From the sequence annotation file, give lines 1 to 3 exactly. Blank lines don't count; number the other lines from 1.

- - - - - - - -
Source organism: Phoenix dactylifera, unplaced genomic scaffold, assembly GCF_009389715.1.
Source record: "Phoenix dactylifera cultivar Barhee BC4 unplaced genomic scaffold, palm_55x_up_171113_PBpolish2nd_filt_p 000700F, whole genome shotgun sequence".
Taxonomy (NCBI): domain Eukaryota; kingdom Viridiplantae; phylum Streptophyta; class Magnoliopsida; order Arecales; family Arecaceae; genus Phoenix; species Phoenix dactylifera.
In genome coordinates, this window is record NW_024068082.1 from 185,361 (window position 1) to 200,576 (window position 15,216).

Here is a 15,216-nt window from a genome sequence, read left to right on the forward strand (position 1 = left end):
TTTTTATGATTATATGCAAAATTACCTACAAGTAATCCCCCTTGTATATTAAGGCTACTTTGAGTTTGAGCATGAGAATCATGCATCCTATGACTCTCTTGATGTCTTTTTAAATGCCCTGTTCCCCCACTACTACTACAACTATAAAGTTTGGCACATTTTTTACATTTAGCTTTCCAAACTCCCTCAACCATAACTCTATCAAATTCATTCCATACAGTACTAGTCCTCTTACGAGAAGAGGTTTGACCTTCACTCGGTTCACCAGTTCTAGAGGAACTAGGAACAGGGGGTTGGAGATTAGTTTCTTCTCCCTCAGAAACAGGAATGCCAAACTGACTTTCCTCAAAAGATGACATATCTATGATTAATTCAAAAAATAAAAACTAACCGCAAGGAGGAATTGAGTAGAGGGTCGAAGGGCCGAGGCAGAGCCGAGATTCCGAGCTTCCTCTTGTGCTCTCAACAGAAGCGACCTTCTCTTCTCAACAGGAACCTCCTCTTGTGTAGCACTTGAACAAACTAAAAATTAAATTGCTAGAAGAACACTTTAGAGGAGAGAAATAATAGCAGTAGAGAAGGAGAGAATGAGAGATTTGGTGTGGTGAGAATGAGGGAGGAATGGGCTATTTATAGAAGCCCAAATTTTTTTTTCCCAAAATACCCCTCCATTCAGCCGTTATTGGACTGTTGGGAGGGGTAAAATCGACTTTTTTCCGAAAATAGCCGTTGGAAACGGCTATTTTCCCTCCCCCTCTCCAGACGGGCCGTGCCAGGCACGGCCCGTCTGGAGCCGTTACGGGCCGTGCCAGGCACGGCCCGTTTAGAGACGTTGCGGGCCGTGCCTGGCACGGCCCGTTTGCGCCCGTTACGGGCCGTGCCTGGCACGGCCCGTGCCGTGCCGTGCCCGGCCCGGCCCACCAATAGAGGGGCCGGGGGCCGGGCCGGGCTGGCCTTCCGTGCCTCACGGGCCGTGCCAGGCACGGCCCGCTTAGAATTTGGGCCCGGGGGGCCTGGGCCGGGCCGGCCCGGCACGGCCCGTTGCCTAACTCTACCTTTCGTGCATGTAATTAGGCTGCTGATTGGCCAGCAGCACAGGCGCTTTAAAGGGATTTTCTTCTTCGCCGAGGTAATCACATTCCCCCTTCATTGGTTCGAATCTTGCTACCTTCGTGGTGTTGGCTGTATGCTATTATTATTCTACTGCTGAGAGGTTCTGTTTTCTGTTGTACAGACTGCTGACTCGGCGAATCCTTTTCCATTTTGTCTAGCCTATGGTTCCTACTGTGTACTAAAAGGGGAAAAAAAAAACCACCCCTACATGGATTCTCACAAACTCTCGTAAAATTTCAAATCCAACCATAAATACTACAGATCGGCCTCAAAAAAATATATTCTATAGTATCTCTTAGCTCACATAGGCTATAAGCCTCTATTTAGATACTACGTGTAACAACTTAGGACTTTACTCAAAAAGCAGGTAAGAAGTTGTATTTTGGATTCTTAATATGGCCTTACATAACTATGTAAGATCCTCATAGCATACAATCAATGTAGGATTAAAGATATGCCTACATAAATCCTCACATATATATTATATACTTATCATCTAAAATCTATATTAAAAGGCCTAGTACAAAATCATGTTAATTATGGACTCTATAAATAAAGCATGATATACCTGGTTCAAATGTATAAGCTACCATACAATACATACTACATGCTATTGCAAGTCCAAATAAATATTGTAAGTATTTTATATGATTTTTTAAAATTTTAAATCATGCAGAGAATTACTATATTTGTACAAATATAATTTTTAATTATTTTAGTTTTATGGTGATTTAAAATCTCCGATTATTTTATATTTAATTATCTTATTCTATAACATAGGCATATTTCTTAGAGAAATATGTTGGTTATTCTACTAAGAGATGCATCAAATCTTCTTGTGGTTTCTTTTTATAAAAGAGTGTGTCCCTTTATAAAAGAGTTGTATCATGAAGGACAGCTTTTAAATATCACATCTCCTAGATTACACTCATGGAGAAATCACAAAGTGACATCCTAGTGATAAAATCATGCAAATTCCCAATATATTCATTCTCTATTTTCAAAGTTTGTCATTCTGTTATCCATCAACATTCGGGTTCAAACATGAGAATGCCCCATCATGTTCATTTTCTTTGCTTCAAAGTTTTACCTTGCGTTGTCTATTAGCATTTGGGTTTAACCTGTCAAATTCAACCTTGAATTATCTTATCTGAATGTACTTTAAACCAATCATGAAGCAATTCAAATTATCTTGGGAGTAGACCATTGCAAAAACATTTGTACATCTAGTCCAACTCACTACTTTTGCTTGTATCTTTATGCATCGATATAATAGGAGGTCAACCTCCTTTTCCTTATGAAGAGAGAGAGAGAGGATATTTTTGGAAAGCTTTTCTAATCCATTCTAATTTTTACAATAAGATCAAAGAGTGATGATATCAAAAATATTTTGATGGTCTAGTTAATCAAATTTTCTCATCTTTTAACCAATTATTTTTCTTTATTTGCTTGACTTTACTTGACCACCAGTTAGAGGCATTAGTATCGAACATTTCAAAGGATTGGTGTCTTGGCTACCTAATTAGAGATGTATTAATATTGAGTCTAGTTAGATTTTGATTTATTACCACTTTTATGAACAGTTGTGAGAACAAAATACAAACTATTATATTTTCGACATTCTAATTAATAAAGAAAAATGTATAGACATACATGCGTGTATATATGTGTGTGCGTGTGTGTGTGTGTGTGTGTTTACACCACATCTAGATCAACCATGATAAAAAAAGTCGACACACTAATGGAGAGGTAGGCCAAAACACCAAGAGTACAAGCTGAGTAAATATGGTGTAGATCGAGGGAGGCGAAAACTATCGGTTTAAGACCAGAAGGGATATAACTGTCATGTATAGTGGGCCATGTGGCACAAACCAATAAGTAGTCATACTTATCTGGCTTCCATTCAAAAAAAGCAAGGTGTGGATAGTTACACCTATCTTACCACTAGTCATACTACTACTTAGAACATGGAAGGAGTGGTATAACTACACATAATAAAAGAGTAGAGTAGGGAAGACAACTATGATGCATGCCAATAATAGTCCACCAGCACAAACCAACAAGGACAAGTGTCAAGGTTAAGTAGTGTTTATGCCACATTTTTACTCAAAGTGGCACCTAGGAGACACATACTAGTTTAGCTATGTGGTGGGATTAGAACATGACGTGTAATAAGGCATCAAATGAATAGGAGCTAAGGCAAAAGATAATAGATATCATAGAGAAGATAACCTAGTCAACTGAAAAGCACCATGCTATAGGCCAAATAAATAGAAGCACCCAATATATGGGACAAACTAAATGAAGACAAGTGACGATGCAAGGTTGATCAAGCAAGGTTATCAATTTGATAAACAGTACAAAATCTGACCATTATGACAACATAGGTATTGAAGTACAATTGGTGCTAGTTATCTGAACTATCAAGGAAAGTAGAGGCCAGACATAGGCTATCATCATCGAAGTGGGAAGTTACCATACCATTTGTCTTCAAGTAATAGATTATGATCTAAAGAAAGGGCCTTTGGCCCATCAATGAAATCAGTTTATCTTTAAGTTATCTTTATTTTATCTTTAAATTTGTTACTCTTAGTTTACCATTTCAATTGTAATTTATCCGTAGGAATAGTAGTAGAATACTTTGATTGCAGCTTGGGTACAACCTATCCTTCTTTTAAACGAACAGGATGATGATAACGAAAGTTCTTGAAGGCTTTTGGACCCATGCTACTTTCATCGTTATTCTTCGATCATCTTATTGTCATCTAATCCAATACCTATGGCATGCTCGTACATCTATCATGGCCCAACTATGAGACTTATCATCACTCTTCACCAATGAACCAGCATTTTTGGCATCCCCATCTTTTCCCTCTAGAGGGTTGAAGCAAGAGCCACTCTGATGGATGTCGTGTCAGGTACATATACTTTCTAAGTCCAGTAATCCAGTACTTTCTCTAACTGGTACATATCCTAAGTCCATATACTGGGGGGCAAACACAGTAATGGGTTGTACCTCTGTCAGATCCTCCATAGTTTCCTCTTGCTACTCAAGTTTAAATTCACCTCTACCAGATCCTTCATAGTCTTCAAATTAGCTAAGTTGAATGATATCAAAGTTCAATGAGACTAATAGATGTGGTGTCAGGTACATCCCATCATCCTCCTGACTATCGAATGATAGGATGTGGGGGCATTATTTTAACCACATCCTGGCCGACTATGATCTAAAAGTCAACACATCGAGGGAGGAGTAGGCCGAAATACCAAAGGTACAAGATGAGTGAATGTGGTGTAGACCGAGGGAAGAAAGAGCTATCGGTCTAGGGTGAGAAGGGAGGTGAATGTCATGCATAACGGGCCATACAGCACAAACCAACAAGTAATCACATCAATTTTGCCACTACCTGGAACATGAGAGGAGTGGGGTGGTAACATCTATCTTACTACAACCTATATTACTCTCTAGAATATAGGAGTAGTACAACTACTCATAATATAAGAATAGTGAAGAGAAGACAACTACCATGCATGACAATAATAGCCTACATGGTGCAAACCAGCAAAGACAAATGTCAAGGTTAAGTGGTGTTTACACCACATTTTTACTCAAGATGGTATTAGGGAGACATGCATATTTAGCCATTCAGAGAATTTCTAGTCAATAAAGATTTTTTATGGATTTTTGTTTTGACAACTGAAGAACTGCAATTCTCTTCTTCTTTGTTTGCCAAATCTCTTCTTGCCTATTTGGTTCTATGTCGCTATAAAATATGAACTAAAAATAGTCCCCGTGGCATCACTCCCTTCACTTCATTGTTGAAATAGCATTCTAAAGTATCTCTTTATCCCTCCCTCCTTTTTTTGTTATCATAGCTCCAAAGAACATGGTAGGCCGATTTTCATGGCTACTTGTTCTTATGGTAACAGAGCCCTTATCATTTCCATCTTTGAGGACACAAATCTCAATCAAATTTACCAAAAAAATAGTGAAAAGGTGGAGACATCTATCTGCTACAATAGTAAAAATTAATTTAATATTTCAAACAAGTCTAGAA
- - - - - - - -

Source organism: Phoenix dactylifera, unplaced genomic scaffold, assembly GCF_009389715.1.
Source record: "Phoenix dactylifera cultivar Barhee BC4 unplaced genomic scaffold, palm_55x_up_171113_PBpolish2nd_filt_p 000700F, whole genome shotgun sequence".
Taxonomy (NCBI): domain Eukaryota; kingdom Viridiplantae; phylum Streptophyta; class Magnoliopsida; order Arecales; family Arecaceae; genus Phoenix; species Phoenix dactylifera.